So you came up with a great invention – let’s say a floating grill for cooking your burgers. You know that unless your grill has patent protection it will be knocked off immediately. Clearly, you need a patent. You read up on the topic and learn that you can file a patent application yourself – you only have to describe your grill in writing and drawings, add a claim, and file some forms and pay fees. So you do.
After a wait, the helpful patent examiner gets back to you, prompting you to correct the forms and come up with claims that the examiner will allow. Your application is allowed! Yay! You pay the issue fees and receive your patent. The world is a happy place.
Good news. After many, many hours of work and many, many thousands of dollars spent developing your invention, you find an investor, say, on Shark Tank.
Bad news. You learn that your patent claims are way too narrow – while they address magnetic attachments for your grill, there are many ways to attach things together other than magnets. Your patent claims do not protect your grill from copies that use any of those other attachment methods. Savvy copyists knock off your grill immediately.
Maybe that patent examiner wasn’t your friend after all.
Good news. While it’s too late to file a new patent application, you can ask the USPTO to “reissue” your patent under 25 U.S.C. 251 with broader claims if you file your request within two years of your patent’s issue date. So you do.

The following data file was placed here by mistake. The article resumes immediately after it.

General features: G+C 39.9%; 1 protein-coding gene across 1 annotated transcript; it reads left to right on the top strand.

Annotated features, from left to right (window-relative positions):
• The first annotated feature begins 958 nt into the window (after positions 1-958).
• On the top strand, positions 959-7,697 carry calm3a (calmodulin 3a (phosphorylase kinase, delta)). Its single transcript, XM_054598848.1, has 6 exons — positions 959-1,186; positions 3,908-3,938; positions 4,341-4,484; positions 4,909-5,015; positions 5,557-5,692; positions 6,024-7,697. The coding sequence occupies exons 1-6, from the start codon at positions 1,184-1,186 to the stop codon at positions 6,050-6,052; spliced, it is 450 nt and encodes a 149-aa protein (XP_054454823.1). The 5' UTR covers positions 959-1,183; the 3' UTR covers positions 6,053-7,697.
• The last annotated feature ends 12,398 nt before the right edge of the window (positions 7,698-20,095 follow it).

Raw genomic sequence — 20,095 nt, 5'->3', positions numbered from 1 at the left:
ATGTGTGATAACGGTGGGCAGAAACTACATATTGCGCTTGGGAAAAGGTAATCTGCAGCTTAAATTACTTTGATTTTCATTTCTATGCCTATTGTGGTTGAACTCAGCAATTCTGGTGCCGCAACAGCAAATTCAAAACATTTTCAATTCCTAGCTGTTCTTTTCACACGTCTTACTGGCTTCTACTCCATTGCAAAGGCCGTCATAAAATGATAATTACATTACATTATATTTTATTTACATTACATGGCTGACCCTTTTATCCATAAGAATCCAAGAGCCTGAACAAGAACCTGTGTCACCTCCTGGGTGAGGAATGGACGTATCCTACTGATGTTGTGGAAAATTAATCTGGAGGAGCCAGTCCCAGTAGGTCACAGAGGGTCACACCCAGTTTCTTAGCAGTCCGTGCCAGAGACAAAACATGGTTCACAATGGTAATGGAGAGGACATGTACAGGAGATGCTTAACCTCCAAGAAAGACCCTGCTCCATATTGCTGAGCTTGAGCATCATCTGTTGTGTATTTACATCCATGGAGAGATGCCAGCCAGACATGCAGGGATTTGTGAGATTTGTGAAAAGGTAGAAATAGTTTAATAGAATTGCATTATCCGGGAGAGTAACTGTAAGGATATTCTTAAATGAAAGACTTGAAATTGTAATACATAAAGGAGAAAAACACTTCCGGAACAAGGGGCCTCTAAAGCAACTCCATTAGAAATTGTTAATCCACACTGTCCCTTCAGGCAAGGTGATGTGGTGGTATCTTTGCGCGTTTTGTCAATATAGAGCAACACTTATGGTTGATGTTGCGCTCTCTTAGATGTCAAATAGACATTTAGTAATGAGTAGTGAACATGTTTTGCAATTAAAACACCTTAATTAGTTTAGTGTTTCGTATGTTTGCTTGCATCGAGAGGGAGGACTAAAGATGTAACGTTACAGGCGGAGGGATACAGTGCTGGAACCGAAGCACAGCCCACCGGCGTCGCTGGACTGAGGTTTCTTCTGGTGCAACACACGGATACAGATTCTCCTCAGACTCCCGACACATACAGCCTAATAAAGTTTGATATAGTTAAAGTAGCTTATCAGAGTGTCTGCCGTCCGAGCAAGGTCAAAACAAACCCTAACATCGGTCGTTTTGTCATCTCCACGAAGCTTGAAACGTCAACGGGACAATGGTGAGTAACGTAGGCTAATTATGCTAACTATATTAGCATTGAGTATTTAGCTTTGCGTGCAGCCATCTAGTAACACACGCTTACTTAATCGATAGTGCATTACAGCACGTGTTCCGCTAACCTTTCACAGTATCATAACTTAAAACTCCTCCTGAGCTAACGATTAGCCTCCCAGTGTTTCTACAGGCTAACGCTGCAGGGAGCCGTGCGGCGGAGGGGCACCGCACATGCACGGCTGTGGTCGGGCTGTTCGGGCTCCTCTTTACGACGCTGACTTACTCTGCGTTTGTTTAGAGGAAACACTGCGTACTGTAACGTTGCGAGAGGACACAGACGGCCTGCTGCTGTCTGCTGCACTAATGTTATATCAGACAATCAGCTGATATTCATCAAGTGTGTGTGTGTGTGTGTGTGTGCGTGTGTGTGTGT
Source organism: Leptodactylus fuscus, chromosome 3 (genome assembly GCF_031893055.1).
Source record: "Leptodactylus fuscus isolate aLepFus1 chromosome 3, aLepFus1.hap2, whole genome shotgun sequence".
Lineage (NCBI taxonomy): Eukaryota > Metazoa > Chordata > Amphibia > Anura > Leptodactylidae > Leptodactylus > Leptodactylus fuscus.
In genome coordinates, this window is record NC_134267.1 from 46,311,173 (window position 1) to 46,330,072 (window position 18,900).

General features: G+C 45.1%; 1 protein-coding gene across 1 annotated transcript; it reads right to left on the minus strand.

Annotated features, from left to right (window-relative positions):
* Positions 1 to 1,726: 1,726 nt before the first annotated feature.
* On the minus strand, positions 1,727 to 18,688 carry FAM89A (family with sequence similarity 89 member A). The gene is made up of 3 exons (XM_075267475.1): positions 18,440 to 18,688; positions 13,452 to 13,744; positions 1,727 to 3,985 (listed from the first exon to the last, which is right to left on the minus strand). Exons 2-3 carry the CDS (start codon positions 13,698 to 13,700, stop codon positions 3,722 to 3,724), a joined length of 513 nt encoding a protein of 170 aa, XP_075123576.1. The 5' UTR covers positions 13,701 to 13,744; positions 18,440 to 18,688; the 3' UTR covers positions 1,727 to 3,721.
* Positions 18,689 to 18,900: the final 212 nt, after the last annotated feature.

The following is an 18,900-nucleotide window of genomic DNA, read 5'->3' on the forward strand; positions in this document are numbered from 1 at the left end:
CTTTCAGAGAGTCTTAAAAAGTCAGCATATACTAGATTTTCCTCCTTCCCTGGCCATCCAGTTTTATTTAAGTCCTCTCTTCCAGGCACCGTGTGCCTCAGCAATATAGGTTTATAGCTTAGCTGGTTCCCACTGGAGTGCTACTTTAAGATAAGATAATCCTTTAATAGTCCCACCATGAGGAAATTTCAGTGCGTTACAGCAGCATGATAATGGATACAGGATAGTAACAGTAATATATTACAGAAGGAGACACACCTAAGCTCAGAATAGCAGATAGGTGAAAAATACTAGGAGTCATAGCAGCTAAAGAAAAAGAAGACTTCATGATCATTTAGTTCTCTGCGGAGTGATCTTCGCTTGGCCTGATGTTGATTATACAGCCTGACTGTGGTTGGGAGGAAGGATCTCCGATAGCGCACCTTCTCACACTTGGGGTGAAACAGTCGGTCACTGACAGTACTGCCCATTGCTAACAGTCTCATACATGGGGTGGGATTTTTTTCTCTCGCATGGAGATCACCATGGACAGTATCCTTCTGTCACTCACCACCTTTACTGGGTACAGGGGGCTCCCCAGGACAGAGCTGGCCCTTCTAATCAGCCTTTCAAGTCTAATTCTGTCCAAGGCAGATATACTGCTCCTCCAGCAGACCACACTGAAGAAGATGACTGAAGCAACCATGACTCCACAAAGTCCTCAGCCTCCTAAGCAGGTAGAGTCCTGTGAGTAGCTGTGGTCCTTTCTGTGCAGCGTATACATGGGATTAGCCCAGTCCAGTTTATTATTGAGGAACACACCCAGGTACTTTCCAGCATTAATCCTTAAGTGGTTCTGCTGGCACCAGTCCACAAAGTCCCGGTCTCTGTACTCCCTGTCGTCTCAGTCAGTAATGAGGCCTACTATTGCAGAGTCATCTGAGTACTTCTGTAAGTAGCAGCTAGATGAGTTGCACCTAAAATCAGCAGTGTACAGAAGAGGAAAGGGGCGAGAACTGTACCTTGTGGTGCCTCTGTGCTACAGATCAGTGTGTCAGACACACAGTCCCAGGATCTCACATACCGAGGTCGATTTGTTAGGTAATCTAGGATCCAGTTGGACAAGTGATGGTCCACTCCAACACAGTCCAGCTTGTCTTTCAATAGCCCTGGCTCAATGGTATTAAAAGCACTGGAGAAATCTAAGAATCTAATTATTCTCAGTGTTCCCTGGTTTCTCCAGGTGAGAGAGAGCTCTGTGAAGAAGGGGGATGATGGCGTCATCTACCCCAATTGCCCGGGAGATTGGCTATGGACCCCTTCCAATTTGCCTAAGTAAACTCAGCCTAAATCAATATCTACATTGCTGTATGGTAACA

Bad news. Section 251 requires that the broader patent claims be addressed to “…the invention disclosed in the original patent.” The only invention disclosed was a grill with magnets. Your request to broaden the claims is rejected by the USPTO, by the Patent Trial and Appeal Board, and by the Federal Circuit. Your overly-narrow patent is unchanged. The copyists continue to legally knock off your grill. You’ve spent a lot of money on the reissue and the unsuccessful appeals with nothing to show for it. You realize that your decision to save money with a do-it-yourself patent was very expensive. The bottom line – the costs of patenting using a professional patent attorney are a small part of the cost of launching a new product. The case is In re Float’N’Grill LLC, 2022-1438.
— Robert Yarbrough, Esq.